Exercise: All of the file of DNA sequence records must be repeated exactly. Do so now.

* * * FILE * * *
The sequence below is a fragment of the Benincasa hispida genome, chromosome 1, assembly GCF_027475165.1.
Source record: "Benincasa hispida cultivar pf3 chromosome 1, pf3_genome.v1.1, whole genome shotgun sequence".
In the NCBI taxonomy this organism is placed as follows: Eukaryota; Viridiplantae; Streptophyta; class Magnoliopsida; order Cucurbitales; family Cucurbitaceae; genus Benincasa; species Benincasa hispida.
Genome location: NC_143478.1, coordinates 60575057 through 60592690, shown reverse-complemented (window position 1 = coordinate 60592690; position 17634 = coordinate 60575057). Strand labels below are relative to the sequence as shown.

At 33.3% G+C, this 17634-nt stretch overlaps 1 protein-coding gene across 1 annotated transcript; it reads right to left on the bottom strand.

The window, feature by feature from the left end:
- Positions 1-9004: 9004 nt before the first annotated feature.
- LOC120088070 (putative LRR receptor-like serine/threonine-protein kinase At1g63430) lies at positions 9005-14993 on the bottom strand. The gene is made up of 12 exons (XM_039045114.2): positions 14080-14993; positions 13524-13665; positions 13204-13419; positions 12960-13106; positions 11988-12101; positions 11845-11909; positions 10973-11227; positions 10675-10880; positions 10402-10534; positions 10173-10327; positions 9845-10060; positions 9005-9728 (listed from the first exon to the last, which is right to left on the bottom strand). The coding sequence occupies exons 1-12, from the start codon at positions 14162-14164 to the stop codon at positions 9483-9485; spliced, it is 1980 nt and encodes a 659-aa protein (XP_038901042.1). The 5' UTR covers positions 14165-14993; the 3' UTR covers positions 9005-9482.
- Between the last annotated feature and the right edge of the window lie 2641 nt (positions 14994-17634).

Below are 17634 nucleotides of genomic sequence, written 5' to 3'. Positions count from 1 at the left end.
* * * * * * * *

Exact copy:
The sequence below is a fragment of the Benincasa hispida genome, chromosome 1, assembly GCF_027475165.1.
Source record: "Benincasa hispida cultivar pf3 chromosome 1, pf3_genome.v1.1, whole genome shotgun sequence".
In the NCBI taxonomy this organism is placed as follows: Eukaryota; Viridiplantae; Streptophyta; class Magnoliopsida; order Cucurbitales; family Cucurbitaceae; genus Benincasa; species Benincasa hispida.
Genome location: NC_143478.1, coordinates 60575057 through 60592690, shown reverse-complemented (window position 1 = coordinate 60592690; position 17634 = coordinate 60575057). Strand labels below are relative to the sequence as shown.

At 33.3% G+C, this 17634-nt stretch overlaps 1 protein-coding gene across 1 annotated transcript; it reads right to left on the bottom strand.

The window, feature by feature from the left end:
- Positions 1-9004: 9004 nt before the first annotated feature.
- LOC120088070 (putative LRR receptor-like serine/threonine-protein kinase At1g63430) lies at positions 9005-14993 on the bottom strand. The gene is made up of 12 exons (XM_039045114.2): positions 14080-14993; positions 13524-13665; positions 13204-13419; positions 12960-13106; positions 11988-12101; positions 11845-11909; positions 10973-11227; positions 10675-10880; positions 10402-10534; positions 10173-10327; positions 9845-10060; positions 9005-9728 (listed from the first exon to the last, which is right to left on the bottom strand). The coding sequence occupies exons 1-12, from the start codon at positions 14162-14164 to the stop codon at positions 9483-9485; spliced, it is 1980 nt and encodes a 659-aa protein (XP_038901042.1). The 5' UTR covers positions 14165-14993; the 3' UTR covers positions 9005-9482.
- Between the last annotated feature and the right edge of the window lie 2641 nt (positions 14994-17634).

Below are 17634 nucleotides of genomic sequence, written 5' to 3'. Positions count from 1 at the left end.